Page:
However, in the second part of his opinion, Judge Cox found that the employer should prevail based on a RFRA defense. The Funeral Home argued that requiring it to allow a funeral director identified as male in its employment records to wear clothing specified for a woman presented an unacceptable burden on Rost’s right to operate his business consistent with his religious views.  Assuming the sincerity of Rost’s religious belief, which EEOC did not challenge, Cox found that the EEOC had failed to show that requiring the Funeral Home to let Stephens dress as a woman was the “least restrictive alternative” to achieve the government’s compelling interest in preventing sex stereotyping in the workplace.

Indeed, Cox pointed out, the EEOC’s own theory of the Title VII case was that requiring a particular mode of dress based on gender was a form of sex stereotyping, so its argument that the Funeral Home had to let Stephens dress as a woman under the employer’s dress code in order to achieve the EEOC’s compelling interest in opposing sex-stereotyping was contradictory. Cox noted that the EEOC had not presented any evidence of an attempt to negotiate with the Funeral Home about some sort of gender-neutral dress code that might be acceptable to both Stephens and Rost, and there was deposition testimony by Rost suggesting that a pants suit might be an acceptable compromise. The real problem, from this point of view, was Rost’s insistence that Stephens could not wear a skirt or dress.

Thus, the court concluded that the Funeral Home had a valid defense to the Title VII claim under RFRA, and granted summary judgment to the Funeral Home on that claim.

However, at the end of this part of the decision, responding to an argument by the EEOC that this ruling would severely undermine enforcement of Title VII, Cox pointed out that under 6th Circuit precedent the Funeral Home would not have been able to raise the RFRA defense if Stephens had filed suit against it directly.  “In the vast majority of Title VII employment discrimination cases,” he wrote, “the case is brought by the employee, not the EEOC.  Accordingly, at least in the Sixth and Seventh Circuits, it appears that there cannot be a RFRA defense in a Title VII case brought by an employee against a private employer because that would be a case between private parties.”

The 6th Circuit’s opinion is based on a close reading of RFRA, which can be construed to extend only to cases in which the government is either the plaintiff or the defendant.  That reading is controversial, but so far it seems to have been accepted in several of the circuits.  Thus, although in this case the Funeral Home was able to raise a RFRA defense because the lawsuit was brought by the EEOC, in the vast majority of cases, such a defense would be unavailable to it.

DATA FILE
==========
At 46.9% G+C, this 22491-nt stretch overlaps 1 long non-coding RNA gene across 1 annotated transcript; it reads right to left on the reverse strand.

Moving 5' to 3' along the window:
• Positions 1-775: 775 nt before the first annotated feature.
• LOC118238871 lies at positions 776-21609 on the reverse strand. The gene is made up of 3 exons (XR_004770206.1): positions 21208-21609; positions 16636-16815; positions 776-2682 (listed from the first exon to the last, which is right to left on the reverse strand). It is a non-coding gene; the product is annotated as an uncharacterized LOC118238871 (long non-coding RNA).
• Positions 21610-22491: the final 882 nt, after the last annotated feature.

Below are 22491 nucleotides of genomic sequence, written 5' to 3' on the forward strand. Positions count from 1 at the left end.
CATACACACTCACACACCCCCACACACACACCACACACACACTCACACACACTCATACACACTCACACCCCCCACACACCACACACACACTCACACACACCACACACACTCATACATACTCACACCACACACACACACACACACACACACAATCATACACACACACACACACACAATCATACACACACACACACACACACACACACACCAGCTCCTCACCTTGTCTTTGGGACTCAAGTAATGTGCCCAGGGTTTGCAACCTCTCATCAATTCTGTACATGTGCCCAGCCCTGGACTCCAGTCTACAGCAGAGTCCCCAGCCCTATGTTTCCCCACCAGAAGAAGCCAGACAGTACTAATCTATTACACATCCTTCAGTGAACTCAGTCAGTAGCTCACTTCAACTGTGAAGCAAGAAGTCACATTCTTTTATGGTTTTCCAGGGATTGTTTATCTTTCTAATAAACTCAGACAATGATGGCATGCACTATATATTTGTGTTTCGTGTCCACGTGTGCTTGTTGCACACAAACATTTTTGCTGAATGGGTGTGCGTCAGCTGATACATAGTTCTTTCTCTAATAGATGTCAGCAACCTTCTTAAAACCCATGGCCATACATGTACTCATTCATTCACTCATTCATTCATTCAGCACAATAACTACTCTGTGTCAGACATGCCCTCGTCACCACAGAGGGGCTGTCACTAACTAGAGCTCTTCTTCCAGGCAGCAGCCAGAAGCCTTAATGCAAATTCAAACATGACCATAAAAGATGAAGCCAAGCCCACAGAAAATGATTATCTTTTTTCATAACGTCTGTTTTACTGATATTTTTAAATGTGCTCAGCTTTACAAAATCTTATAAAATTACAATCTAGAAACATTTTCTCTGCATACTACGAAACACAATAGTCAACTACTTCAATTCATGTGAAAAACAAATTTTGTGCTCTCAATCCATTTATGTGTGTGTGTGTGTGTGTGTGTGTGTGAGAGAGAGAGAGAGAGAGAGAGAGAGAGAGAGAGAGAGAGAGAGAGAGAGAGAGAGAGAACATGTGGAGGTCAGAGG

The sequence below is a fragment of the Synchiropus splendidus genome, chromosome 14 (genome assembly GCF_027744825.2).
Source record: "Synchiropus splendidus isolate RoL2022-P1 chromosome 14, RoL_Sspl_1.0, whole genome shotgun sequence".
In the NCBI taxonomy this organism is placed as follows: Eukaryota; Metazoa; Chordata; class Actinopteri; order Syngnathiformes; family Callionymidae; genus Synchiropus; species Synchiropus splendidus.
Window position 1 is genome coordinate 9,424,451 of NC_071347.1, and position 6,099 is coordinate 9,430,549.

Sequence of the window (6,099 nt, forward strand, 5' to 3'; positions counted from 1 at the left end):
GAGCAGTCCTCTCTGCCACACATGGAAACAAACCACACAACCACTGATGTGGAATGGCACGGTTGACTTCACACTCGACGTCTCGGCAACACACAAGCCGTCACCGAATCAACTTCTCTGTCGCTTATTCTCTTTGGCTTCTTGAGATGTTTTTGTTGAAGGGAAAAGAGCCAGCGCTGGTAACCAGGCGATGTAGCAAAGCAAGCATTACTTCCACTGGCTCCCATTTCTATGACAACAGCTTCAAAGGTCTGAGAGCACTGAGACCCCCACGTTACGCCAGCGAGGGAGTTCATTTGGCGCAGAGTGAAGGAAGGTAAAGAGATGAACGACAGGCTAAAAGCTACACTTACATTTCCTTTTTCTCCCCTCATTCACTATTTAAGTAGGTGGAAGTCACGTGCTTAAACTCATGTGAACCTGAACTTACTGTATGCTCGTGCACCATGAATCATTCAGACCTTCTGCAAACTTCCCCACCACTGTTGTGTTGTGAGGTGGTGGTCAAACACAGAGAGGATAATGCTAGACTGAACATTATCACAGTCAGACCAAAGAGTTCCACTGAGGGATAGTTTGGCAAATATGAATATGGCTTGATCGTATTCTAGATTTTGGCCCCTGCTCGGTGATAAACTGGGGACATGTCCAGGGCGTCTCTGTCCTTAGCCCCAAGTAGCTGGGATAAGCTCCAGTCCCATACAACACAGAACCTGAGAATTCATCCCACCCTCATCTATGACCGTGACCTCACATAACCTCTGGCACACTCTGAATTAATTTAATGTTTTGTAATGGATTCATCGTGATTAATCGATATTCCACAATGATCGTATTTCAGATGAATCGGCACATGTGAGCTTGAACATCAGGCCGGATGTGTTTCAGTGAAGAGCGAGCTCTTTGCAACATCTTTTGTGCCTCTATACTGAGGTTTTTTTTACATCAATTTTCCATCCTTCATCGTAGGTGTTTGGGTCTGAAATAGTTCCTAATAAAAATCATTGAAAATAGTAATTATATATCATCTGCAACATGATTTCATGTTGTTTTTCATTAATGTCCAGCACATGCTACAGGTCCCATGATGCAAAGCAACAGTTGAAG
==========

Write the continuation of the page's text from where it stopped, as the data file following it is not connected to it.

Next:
Since Judge Cox had rejected all of the other defenses offered by the Funeral Home under Title VII, consequently, it seems that Stephens would have won on the motion for summary judgment had she sued directly, leaving RFRA out of the picture.

In the last part of the opinion, Judge Cox granted summary judgment to the Funeral Home on the EEOC’s claim that the dress code violated Title VII because the employer provided suits for men but required women to purchase their own work clothes without subsidy. He found that this claim did not relate to the issues in Stephens’ complaint, so it should have been dealt with in a separate lawsuit.  In any event, it seems that the Funeral Home had reacted to the EEOC’s investigation by changing its dress policy to provide financial assistance to female employees, so this issue might be moot.

Judge Cox was appointed to the court by President George W. Bush. He was previously a Michigan state court judge and before that had been a partner in a Michigan law firm.  He is the older brother of former Michigan Attorney General Mike Cox.

Early press coverage of the ruling failed to note Judge Cox’s explanation that the RFRA defense could be raised by the employer only in a case brought by the government, thus making it sound, incorrectly, as if Cox had ruled that employers with religious objections to transgender employees are exempt from any non-discrimination obligation under Title VII. Cox made clear that, at least in the 6th Circuit, the RFRA exemption is only available in an employment discrimination case as a defense to a lawsuit by the government.